Spotlight Comments using Quicksilver

While Spotlight is definitely cool, it doesn’t quite fit my workflow. Quicksilver remains the supreme app on my Tiger installation. At a glance these tools may seem similar – even potential competitors – but in the end they’re VERY different tools. Alas this is a discussion/argument for another day. Let’s set that aside and move on to the point of this post.

Spotlight has made itself a little home in my workflow by including Spotlight Comments. If you’re unaware, Spotlight Comments are a new section in each file or folder’s Get Info screen. You can add your own information to each item indexed on your system for additional Spotlight specificity.

For me, Spotlight Comments represent a way to tag my files a la Flickr, del.icio.us, etc. This is immensely more useful for me than the default full text indexing that Spotlight offers. I want a narrow result set most of the time. Adding tags that make sense to me accomplishes this nicely.

But there’s a problem. I’m lazy. I don’t want to have to click each file, CMD I to Get Info, enter my Spotlight Comments for that file, close the window, and move to the next file. That’s like 5-10 seconds of mouse movement and typing and, well, I’m tired just thinking about it. Enter my faithful sidekick, Quicksilver. (Hi-Ho Quicksilver!)

If you’ve installed the File Attribute Actions plugin in Quicksilver B40 (for Tiger), you’re ready to follow along.

– In the Finder, select the file(s)/folder(s) you wish to tag.
– Invoke Quicksilver
– CMD G (loads the selected file(s)/folder(s) into Quicksilver)
– Tab
– Set Comments
– Tab
– Enter the ‘tags’ or whatever Spotlight Comments you want
– Enter
– You’re done!

Now, you’re looking at that list, and thinking about 2 or 3 paragraphs up where I said I’m lazy. Well, if you’re using Quicksilver regularly, and it’s a natural part of your workflow as it is for me, this process is all of about 1.5 seconds. Plus, you can tag multiple file(s)/folder(s) this way in a jiffy. This process just fits much better for my style. try it out a couple times, I’m sure you’ll see what I’m talking about.

Speed it up even more: The more plugins you’ve got, the longer the list of available Actions (potentially putting Set Comments a ways down the list). Well the B40 release of Quicksilver has a nice Actions section in Preferences. Go there, and then to the sub section, File & Folders. You should see all the available actions for File & Folders. You can check and uncheck these actions depending on the ones you want to be able to use. (Unchecking will likely speed up Quicksilver’s performance somewhat, so leave checked those you know you’ll use, or at least try out.) Then, all the way to the right you may notice the Rank column. For me, the Set Comments action was way down the list. Click and drag it (or any of the actions) up or down the list to the Ranking you prefer. This will save you some extra time arrowing to that action later while you’re knee-deep in Quicksilver.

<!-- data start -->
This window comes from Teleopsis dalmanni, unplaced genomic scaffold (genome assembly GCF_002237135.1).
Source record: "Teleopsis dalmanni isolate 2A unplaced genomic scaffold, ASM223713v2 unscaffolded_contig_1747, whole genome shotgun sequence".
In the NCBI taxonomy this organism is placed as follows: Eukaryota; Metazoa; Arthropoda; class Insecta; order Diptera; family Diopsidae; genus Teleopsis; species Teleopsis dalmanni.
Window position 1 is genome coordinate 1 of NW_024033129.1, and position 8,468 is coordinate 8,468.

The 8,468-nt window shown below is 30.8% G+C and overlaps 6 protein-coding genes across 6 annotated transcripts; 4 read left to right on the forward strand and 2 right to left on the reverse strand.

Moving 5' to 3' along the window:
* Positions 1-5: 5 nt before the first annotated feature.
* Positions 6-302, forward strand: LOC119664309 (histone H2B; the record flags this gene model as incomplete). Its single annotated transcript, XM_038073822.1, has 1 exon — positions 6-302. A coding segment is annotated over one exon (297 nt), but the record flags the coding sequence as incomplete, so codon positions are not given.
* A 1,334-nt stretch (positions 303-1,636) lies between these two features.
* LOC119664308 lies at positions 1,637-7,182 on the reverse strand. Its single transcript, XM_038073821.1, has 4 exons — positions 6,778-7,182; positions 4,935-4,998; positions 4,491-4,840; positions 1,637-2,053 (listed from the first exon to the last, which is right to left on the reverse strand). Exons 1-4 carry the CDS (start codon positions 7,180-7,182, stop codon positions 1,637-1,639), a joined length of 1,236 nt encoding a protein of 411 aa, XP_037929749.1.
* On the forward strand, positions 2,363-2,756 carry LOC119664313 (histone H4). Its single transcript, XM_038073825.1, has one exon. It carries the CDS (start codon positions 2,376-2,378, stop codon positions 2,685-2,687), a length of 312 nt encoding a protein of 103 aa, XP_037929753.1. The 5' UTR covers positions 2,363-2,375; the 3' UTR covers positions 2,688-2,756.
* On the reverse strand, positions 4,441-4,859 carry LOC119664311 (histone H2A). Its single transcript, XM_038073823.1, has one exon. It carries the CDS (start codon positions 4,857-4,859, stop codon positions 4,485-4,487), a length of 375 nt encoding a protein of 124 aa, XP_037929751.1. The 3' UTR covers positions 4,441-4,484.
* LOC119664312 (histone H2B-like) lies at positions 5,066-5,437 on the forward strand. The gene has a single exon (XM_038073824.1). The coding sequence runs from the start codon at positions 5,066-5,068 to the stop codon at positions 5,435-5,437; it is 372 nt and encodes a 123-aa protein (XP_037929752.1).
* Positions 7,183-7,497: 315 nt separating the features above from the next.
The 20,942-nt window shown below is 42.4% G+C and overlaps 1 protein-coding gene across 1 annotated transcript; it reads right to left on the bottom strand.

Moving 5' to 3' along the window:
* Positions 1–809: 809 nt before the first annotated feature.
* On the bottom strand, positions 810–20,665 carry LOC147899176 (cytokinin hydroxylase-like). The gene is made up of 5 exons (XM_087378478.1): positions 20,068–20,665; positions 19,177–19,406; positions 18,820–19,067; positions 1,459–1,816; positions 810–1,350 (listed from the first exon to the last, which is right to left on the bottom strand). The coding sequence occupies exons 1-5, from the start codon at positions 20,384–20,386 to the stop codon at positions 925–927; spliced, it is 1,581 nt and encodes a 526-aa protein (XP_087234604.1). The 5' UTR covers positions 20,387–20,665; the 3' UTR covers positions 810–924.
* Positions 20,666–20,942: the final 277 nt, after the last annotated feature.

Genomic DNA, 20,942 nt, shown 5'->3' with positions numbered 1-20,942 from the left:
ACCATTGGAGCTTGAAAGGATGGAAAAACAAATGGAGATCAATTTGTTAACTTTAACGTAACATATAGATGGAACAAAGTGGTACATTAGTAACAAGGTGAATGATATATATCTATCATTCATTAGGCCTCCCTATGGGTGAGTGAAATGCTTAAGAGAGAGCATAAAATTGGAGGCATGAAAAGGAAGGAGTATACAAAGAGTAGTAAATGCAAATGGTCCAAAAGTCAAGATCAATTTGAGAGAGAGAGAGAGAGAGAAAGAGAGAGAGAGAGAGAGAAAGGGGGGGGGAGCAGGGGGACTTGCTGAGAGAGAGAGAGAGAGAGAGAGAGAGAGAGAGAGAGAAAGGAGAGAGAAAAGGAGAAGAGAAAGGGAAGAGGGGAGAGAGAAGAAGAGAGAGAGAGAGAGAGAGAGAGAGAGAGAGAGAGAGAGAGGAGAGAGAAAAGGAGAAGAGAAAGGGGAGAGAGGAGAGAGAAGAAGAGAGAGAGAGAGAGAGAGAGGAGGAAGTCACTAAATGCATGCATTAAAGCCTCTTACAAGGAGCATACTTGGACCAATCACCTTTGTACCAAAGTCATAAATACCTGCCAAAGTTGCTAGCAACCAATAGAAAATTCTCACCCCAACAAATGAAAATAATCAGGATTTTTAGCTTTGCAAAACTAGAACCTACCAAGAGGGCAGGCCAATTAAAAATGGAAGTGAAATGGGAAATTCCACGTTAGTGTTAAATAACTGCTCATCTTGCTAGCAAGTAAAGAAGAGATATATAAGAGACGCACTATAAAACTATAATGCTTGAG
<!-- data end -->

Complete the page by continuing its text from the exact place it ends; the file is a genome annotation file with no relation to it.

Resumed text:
There is a slight niggle to be aware of though. When using Quicksilver to set a Spotlight Comment on a file/folder that’s already got comments, Quicksilver will load those comments and pre select all of them. At first blush this may seem like an annoyance rather than a feature. But if you use this process anything like I do, I update my Spotlight Comments regularly (more on this a bit later), and it’s simple to edit or delete those tags later on. If you want to append the Spotlight Comments, just hit your right arrow and you’ll be at the end of the list, ready to add whatever you want. Just something to be aware of so you don’t delete a comment you wanted to keep.

So now we’ve got some files/folders with unique tags/Spotlight Comments. This is where Quicksilver and Spotlight’s differences are magnified. Spotlight will recognize the changes to Spotlight Comments immediately. Quicksilver does NOT recognize or index Spotlight Comments at all. So now you can invoke Spotlight and grab the file or files with your own tags. You’ll get a short, and specific list as a result from Spotlight. For me – unless I’m looking for a file I just can’t find – that’s much preferred to the multitude of results Spotlight typically returns.

As I mentioned earlier, I tend to update my Spotlight Comments. Why would I do that you ask? I like a clean Desktop. I try to keep it to 5 items or less as I despise the clutter that results from tons of files/folders. So I created a Smart Folder that looks for the Spotlight Comment, “mytask”. That way I’ve got 1 folder where all my currently useful/necessary files are stored. They don’t need to be moved from their natural storage space this way. Very neat and clean. When I’m through with a file, I update its Spotlight Comment and remove the “mytask” tag. Simple, clean, efficient. This starts getting into a lot of other tricks/hacks/processes, but maybe you get an idea of how to start stringing all these fantastic technologies together.

Interestingly, Quicksilver has made Spotlight more useful for me. So many people have been going back and forth about “Spotlight will replace Quicksilver/LaunchBar/Butler” and in my opinion, they couldn’t have been more wrong. Each of these apps has their strengths. I think Quicksilver and Spotlight compliment each other wonderfully; and on a daily basis, each makes the other more powerful for me.

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